John Pricci

HorseRaceInsider.com executive editor John Pricci has over three decades of experience as a thoroughbred racing public handicapper and was an award-winning journalist while at New York Newsday for 18 years.

John has covered 14 Kentucky Derbies and Preaknesses, all but three Breeders' Cups since its inception in 1984, and has seen all but two Belmont Stakes live since 1969.

Currently John is a contributing racing writer to MSNBC.com, an analyst on the Capital Off-Track Betting television network, and co-hosts numerous handicapping seminars. He resides in Saratoga Springs, New York.

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Saturday, September 06, 2008


Trouble Lies Just Above the Surface


There’s a strong possibility that the first Saturday card of what used to be the Belmont Fall Championship Meet--but now could be termed the Fall Championship Prep Meet--might fall victim of Hannah, today’s forecast calling for as much as six inches of rain in the New York metropolitan area.

The first two of 10 Grade 1 events at this session, the Garden City for three-year-old fillies turf fillies and Ruffian for older females on dirt, are the focus of today’s program. These events are meant to build an Eclipse resume by either confirming established championship form or by throwing new hooves into the ring.

One of the elements that distinguishes this meet is the participation of European shippers which either are seeking Grade 1 credentials or establishing a front for an assault on the Breeders’ Cup, where championship scores can really change.

Yet today’s Garden City drew one, modest European shipper, Shaker, who brings a meager 1-for-9 slate across the pond despite competing in very moderate company. Shaker never has run in anything but listed stakes, sent off at double-digit odds in five of those nine starts.

This might be circumstantial evidence on which to build a case but with the Breeders’ Cup being run on the Left Course, it wouldn’t be surprising to see more of the same, i.e., less European participation at this meet than in past sessions.

While synthetic tracks like the one installed at Santa Anita is considered more Euro-friendly, the narrow turf course and balmy temperatures do not favor European style, particularly after a long, tough season on the expansive undulating courses of Europe.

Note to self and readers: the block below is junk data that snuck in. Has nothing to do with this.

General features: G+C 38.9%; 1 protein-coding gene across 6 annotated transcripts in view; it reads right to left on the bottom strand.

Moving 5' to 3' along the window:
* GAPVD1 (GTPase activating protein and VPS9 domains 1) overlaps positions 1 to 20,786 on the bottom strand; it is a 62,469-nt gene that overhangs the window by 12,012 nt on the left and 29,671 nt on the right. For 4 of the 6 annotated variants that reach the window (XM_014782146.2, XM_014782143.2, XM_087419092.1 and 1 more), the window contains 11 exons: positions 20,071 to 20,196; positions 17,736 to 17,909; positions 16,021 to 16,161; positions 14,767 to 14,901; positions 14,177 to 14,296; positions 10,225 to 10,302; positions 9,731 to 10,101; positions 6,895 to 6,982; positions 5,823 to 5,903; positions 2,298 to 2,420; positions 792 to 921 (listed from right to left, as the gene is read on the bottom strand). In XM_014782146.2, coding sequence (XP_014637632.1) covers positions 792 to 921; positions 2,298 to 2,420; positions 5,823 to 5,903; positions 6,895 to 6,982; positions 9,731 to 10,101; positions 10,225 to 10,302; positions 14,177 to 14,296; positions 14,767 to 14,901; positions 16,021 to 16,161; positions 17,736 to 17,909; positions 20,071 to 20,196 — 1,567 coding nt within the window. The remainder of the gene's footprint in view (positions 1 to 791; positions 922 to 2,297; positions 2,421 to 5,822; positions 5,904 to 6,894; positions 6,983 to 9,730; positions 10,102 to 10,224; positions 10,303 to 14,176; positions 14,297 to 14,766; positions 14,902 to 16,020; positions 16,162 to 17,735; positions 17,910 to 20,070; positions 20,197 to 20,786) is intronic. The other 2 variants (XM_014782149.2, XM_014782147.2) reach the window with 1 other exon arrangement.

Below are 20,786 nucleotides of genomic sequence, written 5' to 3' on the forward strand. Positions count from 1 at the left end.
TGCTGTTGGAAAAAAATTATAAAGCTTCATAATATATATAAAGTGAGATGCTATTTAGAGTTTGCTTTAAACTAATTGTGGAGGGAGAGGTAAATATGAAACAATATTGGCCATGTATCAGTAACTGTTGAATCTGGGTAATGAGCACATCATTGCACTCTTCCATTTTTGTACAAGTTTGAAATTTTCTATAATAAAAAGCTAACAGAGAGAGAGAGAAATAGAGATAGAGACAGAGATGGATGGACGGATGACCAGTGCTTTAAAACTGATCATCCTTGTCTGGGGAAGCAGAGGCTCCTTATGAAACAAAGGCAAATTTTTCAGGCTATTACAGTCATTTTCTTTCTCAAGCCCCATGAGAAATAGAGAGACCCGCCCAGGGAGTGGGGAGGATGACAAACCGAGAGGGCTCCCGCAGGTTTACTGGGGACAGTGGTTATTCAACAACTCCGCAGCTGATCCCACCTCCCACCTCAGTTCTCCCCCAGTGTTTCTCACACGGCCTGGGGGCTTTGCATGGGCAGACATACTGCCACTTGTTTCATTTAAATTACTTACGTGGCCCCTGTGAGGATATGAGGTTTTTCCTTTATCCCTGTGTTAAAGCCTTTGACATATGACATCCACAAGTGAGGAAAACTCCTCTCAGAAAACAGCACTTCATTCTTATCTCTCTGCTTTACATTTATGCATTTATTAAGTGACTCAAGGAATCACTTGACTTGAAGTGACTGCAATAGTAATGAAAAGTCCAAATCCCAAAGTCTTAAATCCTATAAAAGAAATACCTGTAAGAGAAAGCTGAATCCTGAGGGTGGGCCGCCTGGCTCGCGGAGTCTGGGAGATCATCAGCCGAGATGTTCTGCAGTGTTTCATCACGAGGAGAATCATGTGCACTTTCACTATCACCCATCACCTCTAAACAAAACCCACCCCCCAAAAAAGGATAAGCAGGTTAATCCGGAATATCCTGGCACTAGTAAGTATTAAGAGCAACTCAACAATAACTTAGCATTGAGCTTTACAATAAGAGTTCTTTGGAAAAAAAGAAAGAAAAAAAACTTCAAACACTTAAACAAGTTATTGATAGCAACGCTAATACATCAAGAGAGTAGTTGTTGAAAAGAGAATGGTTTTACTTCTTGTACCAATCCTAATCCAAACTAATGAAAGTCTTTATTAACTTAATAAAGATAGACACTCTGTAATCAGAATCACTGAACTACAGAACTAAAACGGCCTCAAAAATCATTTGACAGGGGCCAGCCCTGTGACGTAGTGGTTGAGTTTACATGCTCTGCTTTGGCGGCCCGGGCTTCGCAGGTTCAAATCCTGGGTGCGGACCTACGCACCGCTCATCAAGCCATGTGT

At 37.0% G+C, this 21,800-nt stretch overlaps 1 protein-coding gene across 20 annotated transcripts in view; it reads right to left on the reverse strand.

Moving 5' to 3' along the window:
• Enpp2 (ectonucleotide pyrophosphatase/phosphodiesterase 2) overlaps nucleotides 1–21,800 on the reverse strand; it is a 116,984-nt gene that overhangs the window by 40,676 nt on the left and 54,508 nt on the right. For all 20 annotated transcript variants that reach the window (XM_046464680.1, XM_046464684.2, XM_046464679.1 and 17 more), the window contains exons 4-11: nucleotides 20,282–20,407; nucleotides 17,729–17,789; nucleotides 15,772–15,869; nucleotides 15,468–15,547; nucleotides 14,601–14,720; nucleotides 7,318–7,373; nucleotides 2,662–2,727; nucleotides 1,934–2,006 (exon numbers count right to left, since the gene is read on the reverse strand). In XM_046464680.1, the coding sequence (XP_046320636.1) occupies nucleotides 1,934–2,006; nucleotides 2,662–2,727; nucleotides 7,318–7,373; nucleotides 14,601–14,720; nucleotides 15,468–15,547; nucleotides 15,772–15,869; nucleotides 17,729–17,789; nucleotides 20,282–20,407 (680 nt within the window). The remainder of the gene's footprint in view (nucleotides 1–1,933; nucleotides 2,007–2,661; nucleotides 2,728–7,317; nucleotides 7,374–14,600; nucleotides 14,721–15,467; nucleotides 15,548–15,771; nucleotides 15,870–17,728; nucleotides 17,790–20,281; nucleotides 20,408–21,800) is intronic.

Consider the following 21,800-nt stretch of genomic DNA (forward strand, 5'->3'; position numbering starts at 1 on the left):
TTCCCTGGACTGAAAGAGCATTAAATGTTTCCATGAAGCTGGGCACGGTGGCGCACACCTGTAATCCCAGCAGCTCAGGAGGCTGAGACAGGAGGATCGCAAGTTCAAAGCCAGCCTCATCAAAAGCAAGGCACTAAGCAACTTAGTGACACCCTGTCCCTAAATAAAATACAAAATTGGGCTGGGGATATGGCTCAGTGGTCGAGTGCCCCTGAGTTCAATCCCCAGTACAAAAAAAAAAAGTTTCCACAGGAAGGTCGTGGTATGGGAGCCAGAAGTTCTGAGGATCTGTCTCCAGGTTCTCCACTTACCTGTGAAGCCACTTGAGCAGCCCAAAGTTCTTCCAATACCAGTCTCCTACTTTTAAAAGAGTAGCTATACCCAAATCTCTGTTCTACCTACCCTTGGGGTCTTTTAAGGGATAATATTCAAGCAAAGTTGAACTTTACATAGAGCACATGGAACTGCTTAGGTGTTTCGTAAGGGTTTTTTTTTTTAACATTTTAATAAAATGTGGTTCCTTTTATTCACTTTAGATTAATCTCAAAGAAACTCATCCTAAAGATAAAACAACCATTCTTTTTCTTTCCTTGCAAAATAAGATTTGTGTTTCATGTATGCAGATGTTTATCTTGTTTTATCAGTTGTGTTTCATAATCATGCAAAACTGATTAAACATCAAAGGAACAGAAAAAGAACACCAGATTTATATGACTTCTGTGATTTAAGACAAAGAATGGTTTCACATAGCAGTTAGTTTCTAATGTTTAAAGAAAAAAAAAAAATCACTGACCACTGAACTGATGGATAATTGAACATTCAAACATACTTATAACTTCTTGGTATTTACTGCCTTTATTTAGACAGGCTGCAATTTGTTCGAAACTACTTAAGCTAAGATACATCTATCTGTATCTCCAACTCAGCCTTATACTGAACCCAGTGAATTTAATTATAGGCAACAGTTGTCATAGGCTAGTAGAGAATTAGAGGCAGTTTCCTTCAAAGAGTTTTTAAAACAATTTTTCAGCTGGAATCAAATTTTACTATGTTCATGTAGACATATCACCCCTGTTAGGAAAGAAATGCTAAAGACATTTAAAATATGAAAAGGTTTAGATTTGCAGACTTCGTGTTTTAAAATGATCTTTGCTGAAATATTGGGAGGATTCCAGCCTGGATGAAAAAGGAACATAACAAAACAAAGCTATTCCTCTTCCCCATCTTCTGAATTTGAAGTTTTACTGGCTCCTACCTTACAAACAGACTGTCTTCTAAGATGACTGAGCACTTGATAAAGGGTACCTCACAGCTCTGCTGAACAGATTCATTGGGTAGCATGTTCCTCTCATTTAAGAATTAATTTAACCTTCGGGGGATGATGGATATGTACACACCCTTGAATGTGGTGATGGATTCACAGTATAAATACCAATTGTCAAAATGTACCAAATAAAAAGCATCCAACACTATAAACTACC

But the Euros are not the only ones that might not support New York’s stakes program by prepping for the Cup at Belmont. Some of the locals figure to ship elsewhere to get a run over artificial ground, even if not all synthetic tracks are created equal. And that’s a problem.

According to David Grening’s on-line story at http://www.drf.com, Todd Pletcher and Kairan McLaughlin are sending at least one horse elsewhere to prep for the Cup on a synthetic surface. Last year, six Breeders’ Cup winners at Monmouth Park prepped at Belmont Park. This year, I’m betting under that total.

Even over conventional tracks, it’s tough for outlanders shipping into SoCal. In six editions of Breeders’ Cup, 20 of 43 race winners either prepped at a Southern California track or were SoCal-based. Indeed, West Coasters have won more than their fair share no matter what the venue.

Since all synthetics are not the same, it’s no given that Polytrack form will hold up on the new Pro-Ride track at Santa Anita, a surface that has drawn raves in Australia as a training surface. Same goes for Hollywood Cushion Track.

Based on empirical data, the news that Curlin will run in the Jockey Club Gold Cup is not necessarily great news for Belmont Park on Sept 27. Santa Anita’s Goodwood on the same day might be the more preferable option.

If you have to meet Curlin--if indeed that’s where the 2007 Horse of the Year runs after the JCGC--you might as well do so for all the marbles, on a foreign surface, and in a warm climate.

Like it or not, the Santa Anita surface will share the storyline with the horses at the 25th Breeders’ Cup. Synthetic tracks rule in California, and many of the prominent local horsemen have yet to land on the same page regarding the surface.

John Sherriffs, trainer of the mighty Zenyatta, told the LA Times this week that artificial surfaces are “too hard on young horses.” And that “being a logical person, and seeing how things are now, you ask yourself, why go against City Hall?”

Trainer Gary Sherlock said that the track was “pretty good” at the end of the meet, although he was among the minority, according to the story. Leading trainer John Sadler thought the speeding up of the Del Mar surface resulted in “not more, but different” injuries, while owner Tom Gerrity said it was “like running on concrete.” Gerrity had a filly suffer a broken knee in a training accident last month.

There’s no doubt that the tweaked Del Mar surface has been an improvement on the dirt surface of 2006 that helped produce 19 catastrophic breakdowns. Last year, that number was reduced to six; this year, eight. But there were 69 career or season-ending injuries in the first two weeks of the 2008 meet.

At Saratoga this summer, by comparison, there was one breakdown during the races, and that was on turf.

The synthetic surface controversy won’t end anytime soon. Said outspoken future Hall of Fame, Bob Baffert: “This was sold to us as being better than dirt. If it’s not better than dirt, why have it?”

That’s probably what the Belmont Park racing office will be thinking as it tries to fill its stakes races this fall.

Written by John Pricci

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